Post-Pujols era begins in St. Louis

April, 13, 2012
4/13/12
10:30
PM ET
Stan MusialJeff Curry/US PresswireMaybe Albert Pujols wasn't at the Cardinals home opener, but Stan Musial was.


ST. LOUIS -- The Clydesdales weren't the only traditional attraction missing from the Cardinals' rain-delayed home opener Friday afternoon.

For the first time in 11 years, Albert Pujols didn't take his place on the first-base line when fans welcomed the team to their season debut in St. Louis. After backing into a starting role when Bobby Bonilla got injured in 2001, Pujols has started every home opener, playing third in 2001, left field in 2002 and 2003 and first base ever since.

The home opener in St. Louis is a sacred event, a religious rite. The gods of its pantheon, mononymously known as Stan, Red, Whitey, Lou, Gibby, Ozzie and Bruce, descend to the field in red blazers. The pregame ritual has an established form: The Clydesdales lead the procession (weather permitting), the gods stride in and the current players are introduced as they pay homage to the greats in a gesture of pope-like reverence today. (Example: Chris Carpenter doffed his cap as he shook Stan Musial's hand.)

Pujols long professed a love for those saints of Cardinals Nation, saying of Musial: "There is one man that gets that respect [of being called The Man], and that’s Stan Musial. He’s the Man. He’s the Man in St. Louis. " Even as an Angel, he has rejected the nickname "El Hombre," which the Angels tried using in a preseason ad campaign, saying "I feel the same way" about not wanting to equate himself with Musial.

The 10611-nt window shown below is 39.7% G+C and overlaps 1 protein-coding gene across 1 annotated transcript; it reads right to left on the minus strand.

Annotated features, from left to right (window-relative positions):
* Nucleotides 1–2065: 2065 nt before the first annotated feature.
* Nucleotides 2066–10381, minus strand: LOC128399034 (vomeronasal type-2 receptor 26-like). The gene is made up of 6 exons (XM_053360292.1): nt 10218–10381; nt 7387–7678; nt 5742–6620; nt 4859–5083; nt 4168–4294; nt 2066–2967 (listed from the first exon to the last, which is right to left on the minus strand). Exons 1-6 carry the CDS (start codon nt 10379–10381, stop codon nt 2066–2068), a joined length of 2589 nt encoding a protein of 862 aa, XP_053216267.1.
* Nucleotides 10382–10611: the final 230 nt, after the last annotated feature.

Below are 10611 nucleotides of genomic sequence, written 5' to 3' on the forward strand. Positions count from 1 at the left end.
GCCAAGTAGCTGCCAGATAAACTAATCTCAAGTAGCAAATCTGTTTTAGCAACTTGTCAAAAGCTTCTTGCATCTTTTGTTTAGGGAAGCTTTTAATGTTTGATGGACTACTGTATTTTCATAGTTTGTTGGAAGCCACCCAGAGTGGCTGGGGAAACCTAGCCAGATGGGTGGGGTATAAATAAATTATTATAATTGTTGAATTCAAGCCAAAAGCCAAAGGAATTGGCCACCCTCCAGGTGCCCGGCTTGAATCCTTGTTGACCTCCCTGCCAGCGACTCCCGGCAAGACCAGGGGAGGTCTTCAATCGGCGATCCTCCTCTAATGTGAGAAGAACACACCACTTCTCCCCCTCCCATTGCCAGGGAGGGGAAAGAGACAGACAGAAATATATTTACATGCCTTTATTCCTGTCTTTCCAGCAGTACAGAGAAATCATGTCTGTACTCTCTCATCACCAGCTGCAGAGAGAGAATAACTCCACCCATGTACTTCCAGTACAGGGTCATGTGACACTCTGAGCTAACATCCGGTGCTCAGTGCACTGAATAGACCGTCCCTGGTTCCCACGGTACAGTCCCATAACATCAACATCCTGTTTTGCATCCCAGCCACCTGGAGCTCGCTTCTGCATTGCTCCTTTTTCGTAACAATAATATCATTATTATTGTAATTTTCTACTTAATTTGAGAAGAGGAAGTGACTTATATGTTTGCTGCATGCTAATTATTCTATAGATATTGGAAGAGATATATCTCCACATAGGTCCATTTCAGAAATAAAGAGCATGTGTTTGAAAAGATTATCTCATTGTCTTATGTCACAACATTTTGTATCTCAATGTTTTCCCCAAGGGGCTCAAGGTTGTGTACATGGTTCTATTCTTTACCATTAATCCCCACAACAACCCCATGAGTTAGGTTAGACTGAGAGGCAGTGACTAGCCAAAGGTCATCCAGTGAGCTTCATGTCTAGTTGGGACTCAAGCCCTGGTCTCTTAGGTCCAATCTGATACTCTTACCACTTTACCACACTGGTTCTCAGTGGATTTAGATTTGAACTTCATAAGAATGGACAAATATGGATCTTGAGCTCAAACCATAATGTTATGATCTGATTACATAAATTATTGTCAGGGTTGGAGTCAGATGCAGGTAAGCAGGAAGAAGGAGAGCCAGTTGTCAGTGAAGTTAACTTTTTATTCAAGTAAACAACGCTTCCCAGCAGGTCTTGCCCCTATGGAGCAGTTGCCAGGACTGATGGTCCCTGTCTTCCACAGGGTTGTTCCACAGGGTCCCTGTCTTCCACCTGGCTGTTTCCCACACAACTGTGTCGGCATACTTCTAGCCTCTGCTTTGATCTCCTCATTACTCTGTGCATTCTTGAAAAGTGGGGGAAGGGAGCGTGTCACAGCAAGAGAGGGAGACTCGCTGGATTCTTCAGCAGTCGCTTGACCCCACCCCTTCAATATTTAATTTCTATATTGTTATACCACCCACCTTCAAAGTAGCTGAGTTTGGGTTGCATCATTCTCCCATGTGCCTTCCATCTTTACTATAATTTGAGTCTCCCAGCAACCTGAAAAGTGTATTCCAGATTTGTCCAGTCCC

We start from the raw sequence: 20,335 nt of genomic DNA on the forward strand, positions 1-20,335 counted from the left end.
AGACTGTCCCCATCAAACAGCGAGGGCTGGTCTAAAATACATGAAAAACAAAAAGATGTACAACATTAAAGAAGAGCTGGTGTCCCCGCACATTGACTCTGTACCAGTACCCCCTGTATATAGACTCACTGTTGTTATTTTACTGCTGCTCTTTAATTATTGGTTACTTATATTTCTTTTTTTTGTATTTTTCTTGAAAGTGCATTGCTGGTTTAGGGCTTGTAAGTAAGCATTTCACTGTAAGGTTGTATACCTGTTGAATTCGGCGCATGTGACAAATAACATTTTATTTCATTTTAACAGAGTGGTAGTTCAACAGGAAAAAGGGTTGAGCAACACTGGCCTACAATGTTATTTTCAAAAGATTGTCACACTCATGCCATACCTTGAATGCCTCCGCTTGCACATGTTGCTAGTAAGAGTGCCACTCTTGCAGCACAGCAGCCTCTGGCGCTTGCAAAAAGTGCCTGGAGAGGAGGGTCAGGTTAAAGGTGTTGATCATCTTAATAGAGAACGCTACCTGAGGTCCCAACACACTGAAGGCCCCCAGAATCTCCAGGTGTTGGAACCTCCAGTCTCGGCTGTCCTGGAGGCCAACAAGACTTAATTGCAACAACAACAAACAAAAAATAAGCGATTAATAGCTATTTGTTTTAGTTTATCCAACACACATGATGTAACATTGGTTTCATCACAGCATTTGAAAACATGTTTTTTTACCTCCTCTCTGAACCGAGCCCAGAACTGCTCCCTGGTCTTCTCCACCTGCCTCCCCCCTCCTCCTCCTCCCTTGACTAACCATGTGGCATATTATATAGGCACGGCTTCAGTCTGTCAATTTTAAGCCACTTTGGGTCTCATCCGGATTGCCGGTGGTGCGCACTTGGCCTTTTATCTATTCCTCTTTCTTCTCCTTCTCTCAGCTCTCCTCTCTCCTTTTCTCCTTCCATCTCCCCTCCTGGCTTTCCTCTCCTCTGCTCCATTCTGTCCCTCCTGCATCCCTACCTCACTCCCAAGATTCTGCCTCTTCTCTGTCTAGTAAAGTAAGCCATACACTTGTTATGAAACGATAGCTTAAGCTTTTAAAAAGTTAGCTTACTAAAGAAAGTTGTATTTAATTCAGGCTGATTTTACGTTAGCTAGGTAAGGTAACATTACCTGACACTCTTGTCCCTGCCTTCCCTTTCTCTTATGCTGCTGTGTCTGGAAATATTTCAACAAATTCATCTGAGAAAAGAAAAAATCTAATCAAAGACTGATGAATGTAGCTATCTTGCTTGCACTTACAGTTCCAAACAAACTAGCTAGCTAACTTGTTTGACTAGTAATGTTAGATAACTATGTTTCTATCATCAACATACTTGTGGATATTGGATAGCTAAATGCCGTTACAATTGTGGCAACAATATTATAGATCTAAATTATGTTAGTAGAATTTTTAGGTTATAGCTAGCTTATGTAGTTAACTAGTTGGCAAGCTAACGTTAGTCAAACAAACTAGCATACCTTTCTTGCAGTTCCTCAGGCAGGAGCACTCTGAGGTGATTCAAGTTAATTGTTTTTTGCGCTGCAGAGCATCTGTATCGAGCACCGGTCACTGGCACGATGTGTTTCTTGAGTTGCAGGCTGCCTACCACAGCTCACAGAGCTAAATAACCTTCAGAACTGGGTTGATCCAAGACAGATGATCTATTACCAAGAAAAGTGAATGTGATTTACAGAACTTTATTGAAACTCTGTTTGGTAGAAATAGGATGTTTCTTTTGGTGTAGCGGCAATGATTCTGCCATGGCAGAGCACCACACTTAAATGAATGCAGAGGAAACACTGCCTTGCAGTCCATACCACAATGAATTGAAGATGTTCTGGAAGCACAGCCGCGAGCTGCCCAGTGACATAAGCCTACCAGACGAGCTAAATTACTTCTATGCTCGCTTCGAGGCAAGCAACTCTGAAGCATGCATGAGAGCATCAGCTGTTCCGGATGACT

Still, if Stan was the Man, Pujols was a close second. But when Pujols left to sign with the Angels last winter, his deal ensured that, even if he and his former team were to thaw their relationship, he won't be joining those Cardinals legends on opening day for a long time: In addition to a 10-year playing contract, the deal includes a 10-year, personal-services agreement following the playing contract's expiration or Pujols' retirement, whichever is later. If you thought that the ice took a long time to melt in the team's relationships with Keith Hernandez and Ozzie Smith, any possible return of Pujols will be at a glacial pace.

Not that it mattered to Cardinals fans today. After a moment of silence for former Cardinal Bob Forsch, who died Nov. 3., the faithful weren't about to mourn the loss of Pujols. After all, they were celebrating the club's 11th World Series title, so they had plenty to cheer about.

And after extending the contract of fan favorite Yadier Molina, re-signing Rafael Furcal and bringing in Carlos Beltran, the Cardinals lead the National League Central and are scoring runs like they did last year, when they led the league in runs and on-base percentage. To hear the crowd laud World Series hero David Freese as he unloaded from his parade truck, Cardinal fans already have a new object of their affection.

As much as Pujols meant in St. Louis, the name on the front of the jersey still matters more than the one on the back, as unknown reliever Victor Marte, who doesn't even have an MLB profile photo yet, would attest. Heck, Shannon Magrane, "American Idol" daughter of former Cardinal pitcher Joe Magrane (who started on Opening Day from 1988 to 1991) received a louder ovation than most players (including those earning their paychecks in Anaheim) hear on opening day.

The Cardinals, who lost 9-5 to the Chicago Cubs, could've used Pujols this afternoon. But today, Pujols seemed as distant as the memory of him hitting into three double plays on Opening Day last year. Like the Clydesdales, who remain part of the Cardinal opening-day celebration long after Augie Busch sold the team, the Cardinals are bigger than any one tradition. It takes more than rain and a departed icon to dampen a home opener in St. Louis.

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